Both men were members of the 1st Battalion, Royal Canadian Regiment based at eastern Ontario's CFB Petawawa. Their ages and hometowns have not yet been released. Three soldiers who served with the two told The Canadian Press that they have been instructed to not speak publicly for at least a day. The soldiers were guarding a Canadian road construction project west of Kandahar city when they were attacked. They were killed when a rocket-propelled grenade exploded over their heads as they were outside their armoured vehicles.

The men were honoured in a ramp ceremony at Kandahar airfield Sunday before their remains were loaded on a military plane for their final journey home. Most ramp ceremonies have been held at dawn, but this one in the pre-dawn darkness. Military officials are worried that holding such ceremonies at the same time could lead to a mortar or rocket attack by insurgents, CTV News' Paul Workman told Newsnet on Sunday. Two other Canadian soldiers were wounded in the fatal attack. One has been released from the base's hospital and the other is described as being in good condition.

The soldiers were near Pashmul, about 25 kilometres west of Kandahar, when the attack occurred, said Workman. It's been the site of a number of attacks in the last week ... In fact, about six Canadian soldiers have been killed in that region protecting this road area where the construction is being done," Workman told CTV Newsnet. The road meant is to serve as a safer liaison between the volatile Panjwaii district and Kandahar-bound Highway 1. The Panjwaii district is Taliban heartland, and the Canadian military feels the road is significant because it will end the area's isolation, which accounts for the Taliban's resistance. However, despite a recent major military offensive in the area, Operation Medusa, that officers declared a success, some soldiers are saying there aren't enough of them to keep the insurgents out. "We're hearing from regular soldiers on the ground ... that they don't have enough soldiers to get in behind the Taliban, to patrol  these areas in a more thorough way," Workman said.

Security perimeter

During an appearance on CTV's Question Period on Sunday, Canada's Foreign Affairs Minister Peter MacKay offered his condolences to the men's families and loved ones. He pointed out that the soldiers were involved in a reconstruction project, and said their deaths illustrate the fact that development can't take place in Afghanistan without a strong military presence. "It puts to a lie any suggestion that we can just do development or refocus the mission solely on development. The provincial reconstruction teams are doing that, while the military ... efforts to put the Taliban resistance down, is happening simultaneously," MacKay said. "You can't have the development without the security perimeter. You can't have the development until there is really stability in that region." MacKay also said the rising Canadian death toll -- 42 soldiers and one diplomat have died since 2002 -- illustrates the need for more nations to help with the "heavy lifting" in the south of Afghanistan.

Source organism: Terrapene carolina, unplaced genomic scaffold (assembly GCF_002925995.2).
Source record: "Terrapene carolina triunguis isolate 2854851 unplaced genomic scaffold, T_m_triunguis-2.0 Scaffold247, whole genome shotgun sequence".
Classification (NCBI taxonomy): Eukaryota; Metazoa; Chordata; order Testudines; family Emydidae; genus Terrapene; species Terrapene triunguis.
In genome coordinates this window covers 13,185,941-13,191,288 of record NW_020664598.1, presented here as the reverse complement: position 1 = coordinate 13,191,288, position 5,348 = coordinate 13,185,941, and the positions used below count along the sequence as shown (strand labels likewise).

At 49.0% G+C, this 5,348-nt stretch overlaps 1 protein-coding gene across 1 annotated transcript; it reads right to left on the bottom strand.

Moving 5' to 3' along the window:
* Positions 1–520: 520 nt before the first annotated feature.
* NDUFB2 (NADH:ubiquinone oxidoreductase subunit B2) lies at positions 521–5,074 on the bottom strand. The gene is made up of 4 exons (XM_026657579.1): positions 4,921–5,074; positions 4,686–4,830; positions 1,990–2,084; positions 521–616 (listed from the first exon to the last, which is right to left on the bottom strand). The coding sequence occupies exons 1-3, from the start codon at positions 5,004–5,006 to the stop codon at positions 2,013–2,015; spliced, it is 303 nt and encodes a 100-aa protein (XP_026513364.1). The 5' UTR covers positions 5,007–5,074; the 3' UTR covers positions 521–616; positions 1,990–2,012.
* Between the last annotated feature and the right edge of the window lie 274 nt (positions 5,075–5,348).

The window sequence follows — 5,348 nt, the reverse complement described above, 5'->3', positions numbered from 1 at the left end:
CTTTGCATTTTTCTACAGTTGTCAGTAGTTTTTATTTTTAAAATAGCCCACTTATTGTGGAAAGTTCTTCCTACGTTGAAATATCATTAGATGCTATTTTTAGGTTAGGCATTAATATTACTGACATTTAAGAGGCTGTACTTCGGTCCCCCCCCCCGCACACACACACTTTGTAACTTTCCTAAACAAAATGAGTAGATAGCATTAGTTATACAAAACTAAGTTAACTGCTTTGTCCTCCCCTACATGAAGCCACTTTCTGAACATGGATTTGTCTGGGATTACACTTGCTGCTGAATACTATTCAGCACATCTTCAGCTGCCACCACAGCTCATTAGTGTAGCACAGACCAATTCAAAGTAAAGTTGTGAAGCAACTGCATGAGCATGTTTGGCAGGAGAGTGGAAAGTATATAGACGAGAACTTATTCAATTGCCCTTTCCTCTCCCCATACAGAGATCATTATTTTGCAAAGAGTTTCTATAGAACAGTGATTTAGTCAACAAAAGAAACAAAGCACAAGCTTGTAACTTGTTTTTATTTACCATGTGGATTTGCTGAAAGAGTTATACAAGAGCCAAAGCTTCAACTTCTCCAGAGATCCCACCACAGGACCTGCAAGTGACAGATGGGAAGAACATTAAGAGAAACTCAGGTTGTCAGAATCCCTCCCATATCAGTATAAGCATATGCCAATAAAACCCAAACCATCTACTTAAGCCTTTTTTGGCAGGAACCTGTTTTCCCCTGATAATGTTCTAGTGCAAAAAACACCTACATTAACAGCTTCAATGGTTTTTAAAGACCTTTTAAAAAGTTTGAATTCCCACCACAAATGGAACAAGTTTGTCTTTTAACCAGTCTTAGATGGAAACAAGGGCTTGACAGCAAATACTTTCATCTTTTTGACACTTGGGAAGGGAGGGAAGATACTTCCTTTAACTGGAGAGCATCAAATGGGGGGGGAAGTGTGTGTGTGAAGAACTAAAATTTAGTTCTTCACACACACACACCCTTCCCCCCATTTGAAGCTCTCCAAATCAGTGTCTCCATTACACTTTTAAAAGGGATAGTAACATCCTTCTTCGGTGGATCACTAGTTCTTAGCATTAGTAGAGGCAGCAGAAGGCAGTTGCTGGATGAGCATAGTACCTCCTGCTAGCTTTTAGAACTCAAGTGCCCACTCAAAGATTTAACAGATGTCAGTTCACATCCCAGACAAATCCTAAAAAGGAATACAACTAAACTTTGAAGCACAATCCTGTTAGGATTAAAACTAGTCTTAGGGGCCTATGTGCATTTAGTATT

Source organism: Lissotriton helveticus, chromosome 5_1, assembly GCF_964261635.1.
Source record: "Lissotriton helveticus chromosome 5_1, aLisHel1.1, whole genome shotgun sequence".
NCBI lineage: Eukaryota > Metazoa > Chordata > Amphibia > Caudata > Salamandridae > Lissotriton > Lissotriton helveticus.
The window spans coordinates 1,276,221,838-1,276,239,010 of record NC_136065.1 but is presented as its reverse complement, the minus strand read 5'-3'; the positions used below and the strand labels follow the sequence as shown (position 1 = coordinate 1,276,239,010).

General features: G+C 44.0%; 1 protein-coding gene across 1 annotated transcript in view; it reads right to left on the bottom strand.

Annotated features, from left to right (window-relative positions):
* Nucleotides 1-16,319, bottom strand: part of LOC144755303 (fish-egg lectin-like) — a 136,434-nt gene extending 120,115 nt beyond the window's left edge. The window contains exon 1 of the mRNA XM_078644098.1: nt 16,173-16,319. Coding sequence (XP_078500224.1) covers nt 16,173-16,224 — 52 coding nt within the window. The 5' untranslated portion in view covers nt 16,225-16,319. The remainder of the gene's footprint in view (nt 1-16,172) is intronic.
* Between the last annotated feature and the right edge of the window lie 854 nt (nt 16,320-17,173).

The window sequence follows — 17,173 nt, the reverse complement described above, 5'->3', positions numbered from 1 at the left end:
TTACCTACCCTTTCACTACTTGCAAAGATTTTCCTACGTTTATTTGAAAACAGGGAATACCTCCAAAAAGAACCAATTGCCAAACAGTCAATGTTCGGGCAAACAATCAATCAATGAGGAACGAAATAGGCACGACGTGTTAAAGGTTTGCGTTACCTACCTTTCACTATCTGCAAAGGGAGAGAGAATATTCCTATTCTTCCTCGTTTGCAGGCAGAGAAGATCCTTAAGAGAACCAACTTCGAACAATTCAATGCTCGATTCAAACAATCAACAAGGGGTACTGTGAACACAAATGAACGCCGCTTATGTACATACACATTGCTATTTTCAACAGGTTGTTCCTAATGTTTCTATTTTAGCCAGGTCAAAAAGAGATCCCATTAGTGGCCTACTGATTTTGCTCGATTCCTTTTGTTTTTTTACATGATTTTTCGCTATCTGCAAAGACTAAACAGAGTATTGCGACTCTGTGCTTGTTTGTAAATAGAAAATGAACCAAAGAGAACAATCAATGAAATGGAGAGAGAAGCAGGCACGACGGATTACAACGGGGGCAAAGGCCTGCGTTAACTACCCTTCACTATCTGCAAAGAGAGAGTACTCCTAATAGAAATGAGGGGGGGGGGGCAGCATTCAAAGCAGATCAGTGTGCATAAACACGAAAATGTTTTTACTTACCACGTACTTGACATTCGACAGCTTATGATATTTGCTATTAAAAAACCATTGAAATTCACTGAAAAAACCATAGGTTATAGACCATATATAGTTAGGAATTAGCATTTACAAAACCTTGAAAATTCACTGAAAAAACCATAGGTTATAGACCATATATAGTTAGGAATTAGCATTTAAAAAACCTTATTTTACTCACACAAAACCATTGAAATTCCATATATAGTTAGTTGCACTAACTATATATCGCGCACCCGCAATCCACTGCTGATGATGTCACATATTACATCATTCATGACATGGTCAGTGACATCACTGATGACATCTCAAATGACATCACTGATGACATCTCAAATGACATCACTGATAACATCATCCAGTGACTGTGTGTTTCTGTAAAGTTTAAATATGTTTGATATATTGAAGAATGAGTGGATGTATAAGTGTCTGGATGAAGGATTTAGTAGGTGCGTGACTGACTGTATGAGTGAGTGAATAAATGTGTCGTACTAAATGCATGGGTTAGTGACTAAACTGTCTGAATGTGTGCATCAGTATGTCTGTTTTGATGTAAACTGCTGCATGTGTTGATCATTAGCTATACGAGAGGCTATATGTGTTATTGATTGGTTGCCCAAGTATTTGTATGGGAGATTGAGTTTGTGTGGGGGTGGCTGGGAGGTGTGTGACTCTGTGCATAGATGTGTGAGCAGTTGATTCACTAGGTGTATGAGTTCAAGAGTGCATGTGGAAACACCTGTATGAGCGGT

On Oct. 3, Sgt. Craig Paul Gillam and Cpl. Robert Thomas James Mitchell were killed during a similar attack in the same area, by insurgents armed with rocket-propelled grenades and assault rifles.

PMO's statement

Prime Minister Stephen Harper's office issued a statement of condolence. An excerpt:

"Sergeant Darcy Tedford and Private Blake Williamson were killed on October 14 when their unit was attacked by insurgents near the new roadway project in the Panjwayi area of Afghanistan. This road is being built by the Canadian Provincial Reconstruction Team and other Canadian units in partnership with Afghan officials, and is part of the ongoing development and reconstruction process that Canada is engaged in. "It is with courage and heroism that Sergeant Darcy Tedford and Private Blake Williamson have sacrificed their life to bring stability, democracy and peace in Afghanistan. "Three Canadian soldiers were also injured in the same incident. I know the prayers and thoughts of all Canadians are with their family and friends during this sad and difficult time.